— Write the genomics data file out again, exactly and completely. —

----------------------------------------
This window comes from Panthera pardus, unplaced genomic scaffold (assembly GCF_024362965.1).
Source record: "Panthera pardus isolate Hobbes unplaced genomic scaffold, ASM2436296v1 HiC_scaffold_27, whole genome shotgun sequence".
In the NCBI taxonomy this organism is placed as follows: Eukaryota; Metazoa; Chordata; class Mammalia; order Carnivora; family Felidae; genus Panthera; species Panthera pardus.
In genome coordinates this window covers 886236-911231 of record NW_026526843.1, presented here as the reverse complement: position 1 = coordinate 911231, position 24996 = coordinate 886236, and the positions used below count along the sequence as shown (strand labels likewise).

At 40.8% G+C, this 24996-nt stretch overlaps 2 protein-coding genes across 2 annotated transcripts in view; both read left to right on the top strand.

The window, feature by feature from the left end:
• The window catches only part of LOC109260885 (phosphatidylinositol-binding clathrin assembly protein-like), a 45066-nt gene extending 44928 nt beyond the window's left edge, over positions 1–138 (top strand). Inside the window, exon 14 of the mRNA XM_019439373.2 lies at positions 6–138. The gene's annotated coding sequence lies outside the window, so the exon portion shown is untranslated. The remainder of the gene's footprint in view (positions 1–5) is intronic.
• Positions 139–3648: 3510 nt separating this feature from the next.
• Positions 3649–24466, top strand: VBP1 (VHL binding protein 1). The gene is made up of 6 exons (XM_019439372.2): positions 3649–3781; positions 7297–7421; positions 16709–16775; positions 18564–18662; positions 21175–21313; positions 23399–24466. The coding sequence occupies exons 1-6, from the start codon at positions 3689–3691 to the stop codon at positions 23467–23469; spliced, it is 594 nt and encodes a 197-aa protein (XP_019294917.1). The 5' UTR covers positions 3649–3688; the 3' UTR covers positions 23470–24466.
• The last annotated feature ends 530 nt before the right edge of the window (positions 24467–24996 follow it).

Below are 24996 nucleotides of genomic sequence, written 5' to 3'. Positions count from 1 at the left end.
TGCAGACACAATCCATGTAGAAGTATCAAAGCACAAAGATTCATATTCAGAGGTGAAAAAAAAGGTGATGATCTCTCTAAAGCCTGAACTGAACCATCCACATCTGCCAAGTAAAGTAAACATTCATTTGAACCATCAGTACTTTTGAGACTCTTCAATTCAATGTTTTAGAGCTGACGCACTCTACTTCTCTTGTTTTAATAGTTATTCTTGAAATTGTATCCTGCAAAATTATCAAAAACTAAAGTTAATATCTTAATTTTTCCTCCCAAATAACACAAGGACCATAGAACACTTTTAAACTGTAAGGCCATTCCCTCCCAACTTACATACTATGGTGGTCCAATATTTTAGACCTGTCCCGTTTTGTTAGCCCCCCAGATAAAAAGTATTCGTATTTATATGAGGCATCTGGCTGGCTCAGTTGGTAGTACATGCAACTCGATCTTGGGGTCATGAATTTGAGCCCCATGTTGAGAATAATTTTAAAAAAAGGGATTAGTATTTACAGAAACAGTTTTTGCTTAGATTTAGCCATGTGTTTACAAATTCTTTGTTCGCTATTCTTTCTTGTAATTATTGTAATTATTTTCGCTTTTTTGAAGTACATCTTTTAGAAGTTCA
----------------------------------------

This window comes from Panthera pardus, unplaced genomic scaffold (assembly GCF_024362965.1).
Source record: "Panthera pardus isolate Hobbes unplaced genomic scaffold, ASM2436296v1 HiC_scaffold_27, whole genome shotgun sequence".
In the NCBI taxonomy this organism is placed as follows: Eukaryota; Metazoa; Chordata; class Mammalia; order Carnivora; family Felidae; genus Panthera; species Panthera pardus.
In genome coordinates this window covers 886236-911231 of record NW_026526843.1, presented here as the reverse complement: position 1 = coordinate 911231, position 24996 = coordinate 886236, and the positions used below count along the sequence as shown (strand labels likewise).

At 40.8% G+C, this 24996-nt stretch overlaps 2 protein-coding genes across 2 annotated transcripts in view; both read left to right on the top strand.

The window, feature by feature from the left end:
• The window catches only part of LOC109260885 (phosphatidylinositol-binding clathrin assembly protein-like), a 45066-nt gene extending 44928 nt beyond the window's left edge, over positions 1–138 (top strand). Inside the window, exon 14 of the mRNA XM_019439373.2 lies at positions 6–138. The gene's annotated coding sequence lies outside the window, so the exon portion shown is untranslated. The remainder of the gene's footprint in view (positions 1–5) is intronic.
• Positions 139–3648: 3510 nt separating this feature from the next.
• Positions 3649–24466, top strand: VBP1 (VHL binding protein 1). The gene is made up of 6 exons (XM_019439372.2): positions 3649–3781; positions 7297–7421; positions 16709–16775; positions 18564–18662; positions 21175–21313; positions 23399–24466. The coding sequence occupies exons 1-6, from the start codon at positions 3689–3691 to the stop codon at positions 23467–23469; spliced, it is 594 nt and encodes a 197-aa protein (XP_019294917.1). The 5' UTR covers positions 3649–3688; the 3' UTR covers positions 23470–24466.
• The last annotated feature ends 530 nt before the right edge of the window (positions 24467–24996 follow it).

Below are 24996 nucleotides of genomic sequence, written 5' to 3'. Positions count from 1 at the left end.
TGCAGACACAATCCATGTAGAAGTATCAAAGCACAAAGATTCATATTCAGAGGTGAAAAAAAAGGTGATGATCTCTCTAAAGCCTGAACTGAACCATCCACATCTGCCAAGTAAAGTAAACATTCATTTGAACCATCAGTACTTTTGAGACTCTTCAATTCAATGTTTTAGAGCTGACGCACTCTACTTCTCTTGTTTTAATAGTTATTCTTGAAATTGTATCCTGCAAAATTATCAAAAACTAAAGTTAATATCTTAATTTTTCCTCCCAAATAACACAAGGACCATAGAACACTTTTAAACTGTAAGGCCATTCCCTCCCAACTTACATACTATGGTGGTCCAATATTTTAGACCTGTCCCGTTTTGTTAGCCCCCCAGATAAAAAGTATTCGTATTTATATGAGGCATCTGGCTGGCTCAGTTGGTAGTACATGCAACTCGATCTTGGGGTCATGAATTTGAGCCCCATGTTGAGAATAATTTTAAAAAAAGGGATTAGTATTTACAGAAACAGTTTTTGCTTAGATTTAGCCATGTGTTTACAAATTCTTTGTTCGCTATTCTTTCTTGTAATTATTGTAATTATTTTCGCTTTTTTGAAGTACATCTTTTAGAAGTTCA